Belfort and colleagues studied 1,312 mothers and children in Project Viva, a study that enrolled pregnant women and followed them and their children until the children were 7.

When children were 3, the researchers measured language understanding with the Peabody Picture Vocabulary Test and motor skills with the Wide Range Assessment of Visual Motor Abilities.

When they were 7, Belfort and colleagues measured verbal and nonverbal intelligence with the Kaufman Brief Intelligence Test, and also looked again at motor skills with the Wide Range Assessment of Visual Motor Abilities.

All the tests have a 100-point scale, where higher scores indicate a better result.

Analysis controlled for such things as age and sex of the children, their health, and socioeconomic factors, as well as maternal intelligence and the home environment.

In a fully adjusted regression analysis, Belfort and colleagues reported, longer breastfeeding was associated with a higher Peabody Picture Vocabulary Test score at age 3 — an increase of 0.21 points per month of breastfeeding.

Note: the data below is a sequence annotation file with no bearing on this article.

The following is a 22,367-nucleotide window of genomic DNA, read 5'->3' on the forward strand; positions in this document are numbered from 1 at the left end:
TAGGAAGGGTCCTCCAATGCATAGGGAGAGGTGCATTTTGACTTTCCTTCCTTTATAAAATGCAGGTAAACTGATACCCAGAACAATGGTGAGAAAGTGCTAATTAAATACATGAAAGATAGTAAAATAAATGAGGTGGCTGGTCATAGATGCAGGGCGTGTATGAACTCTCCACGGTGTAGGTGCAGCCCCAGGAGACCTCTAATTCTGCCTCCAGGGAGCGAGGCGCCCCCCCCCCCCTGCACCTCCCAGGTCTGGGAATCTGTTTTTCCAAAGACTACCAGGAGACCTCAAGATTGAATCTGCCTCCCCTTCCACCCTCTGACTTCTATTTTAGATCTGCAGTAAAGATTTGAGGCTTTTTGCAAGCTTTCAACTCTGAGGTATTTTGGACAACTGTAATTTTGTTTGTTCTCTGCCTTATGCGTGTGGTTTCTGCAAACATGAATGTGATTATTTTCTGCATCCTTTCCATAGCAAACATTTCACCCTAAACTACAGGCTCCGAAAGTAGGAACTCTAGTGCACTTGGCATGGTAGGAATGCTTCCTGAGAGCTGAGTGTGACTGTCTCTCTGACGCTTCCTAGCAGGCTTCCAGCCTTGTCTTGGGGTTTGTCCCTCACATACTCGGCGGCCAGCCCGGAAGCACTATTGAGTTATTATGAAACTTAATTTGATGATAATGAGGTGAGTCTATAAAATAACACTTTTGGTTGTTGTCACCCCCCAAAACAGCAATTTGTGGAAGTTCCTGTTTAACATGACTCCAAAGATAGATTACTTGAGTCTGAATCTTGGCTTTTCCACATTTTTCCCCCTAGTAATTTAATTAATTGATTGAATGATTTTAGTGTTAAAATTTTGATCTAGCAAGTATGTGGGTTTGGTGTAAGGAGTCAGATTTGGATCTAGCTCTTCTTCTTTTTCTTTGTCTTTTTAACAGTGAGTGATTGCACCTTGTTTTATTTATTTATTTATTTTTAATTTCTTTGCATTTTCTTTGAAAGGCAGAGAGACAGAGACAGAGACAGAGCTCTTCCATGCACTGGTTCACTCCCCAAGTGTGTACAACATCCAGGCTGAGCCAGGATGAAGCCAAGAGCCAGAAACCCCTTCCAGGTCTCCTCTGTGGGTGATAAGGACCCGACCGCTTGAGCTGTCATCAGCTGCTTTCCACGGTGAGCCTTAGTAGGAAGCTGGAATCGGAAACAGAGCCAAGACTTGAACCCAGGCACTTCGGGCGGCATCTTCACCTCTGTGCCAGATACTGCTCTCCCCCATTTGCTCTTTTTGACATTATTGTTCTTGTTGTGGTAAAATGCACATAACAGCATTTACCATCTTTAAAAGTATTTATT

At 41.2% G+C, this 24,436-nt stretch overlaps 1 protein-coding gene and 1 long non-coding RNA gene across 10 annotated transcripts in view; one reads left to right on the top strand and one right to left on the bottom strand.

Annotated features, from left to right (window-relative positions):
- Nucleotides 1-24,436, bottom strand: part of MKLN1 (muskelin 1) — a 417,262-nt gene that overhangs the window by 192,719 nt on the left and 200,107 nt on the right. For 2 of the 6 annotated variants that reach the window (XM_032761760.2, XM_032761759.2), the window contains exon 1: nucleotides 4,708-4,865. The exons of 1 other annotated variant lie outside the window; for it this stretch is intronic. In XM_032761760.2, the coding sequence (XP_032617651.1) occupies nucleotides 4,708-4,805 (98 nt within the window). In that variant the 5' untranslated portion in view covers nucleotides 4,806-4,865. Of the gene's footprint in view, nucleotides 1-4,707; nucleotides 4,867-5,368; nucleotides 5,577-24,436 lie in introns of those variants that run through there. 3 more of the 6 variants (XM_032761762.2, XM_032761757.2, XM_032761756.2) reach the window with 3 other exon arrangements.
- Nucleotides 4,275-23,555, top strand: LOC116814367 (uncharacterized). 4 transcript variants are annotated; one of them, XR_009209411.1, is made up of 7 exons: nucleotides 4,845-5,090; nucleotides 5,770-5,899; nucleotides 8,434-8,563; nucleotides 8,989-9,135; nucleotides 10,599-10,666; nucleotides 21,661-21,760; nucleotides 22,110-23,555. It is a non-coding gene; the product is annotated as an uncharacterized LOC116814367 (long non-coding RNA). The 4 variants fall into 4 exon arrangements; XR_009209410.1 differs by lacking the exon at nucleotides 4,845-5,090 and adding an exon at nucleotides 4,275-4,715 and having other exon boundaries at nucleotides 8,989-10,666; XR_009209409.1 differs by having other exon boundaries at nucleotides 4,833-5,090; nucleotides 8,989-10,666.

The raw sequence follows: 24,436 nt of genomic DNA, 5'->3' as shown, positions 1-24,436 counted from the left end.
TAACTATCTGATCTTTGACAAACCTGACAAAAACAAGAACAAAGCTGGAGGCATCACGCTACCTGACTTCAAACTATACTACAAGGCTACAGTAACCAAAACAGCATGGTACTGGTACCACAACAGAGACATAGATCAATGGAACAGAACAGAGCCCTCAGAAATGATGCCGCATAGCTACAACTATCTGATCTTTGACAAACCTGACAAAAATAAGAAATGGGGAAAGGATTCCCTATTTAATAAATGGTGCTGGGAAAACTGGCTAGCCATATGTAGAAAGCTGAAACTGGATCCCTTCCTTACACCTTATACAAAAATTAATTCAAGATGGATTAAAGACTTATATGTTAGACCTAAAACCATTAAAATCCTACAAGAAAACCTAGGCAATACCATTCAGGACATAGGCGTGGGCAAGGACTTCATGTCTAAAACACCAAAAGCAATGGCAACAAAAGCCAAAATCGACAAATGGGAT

Longer breastfeeding was also associated with higher intelligence on the Kaufman Brief Intelligence Test at 7 — increases of 0.35 points per month on the verbal scale and 0.29 points per month on the nonverbal scale.

There were no links between breastfeeding and the motor skills test, Belfort and colleagues reported.

Put another way, Christakis commented, breastfeeding an infant for the first year of life would be expected to increase his or her IQ by about 4 points.

Because most other studies have had a dichotomous endpoint — breastfeeding or not — the researchers also analysed their data that way and found that 7-year-old breastfed children scored 3.75 points higher on the Kaufman test than those who were not breastfed.

They were also higher on the Peabody test at 3 but not significantly so.

Belfort and colleagues cautioned that the study was observational, so that unmeasured factors might have affected the outcomes. And, although the main outcomes were statistically significant, the lower bounds of the 95% confidence intervals include “values with little clinical importance,” they noted.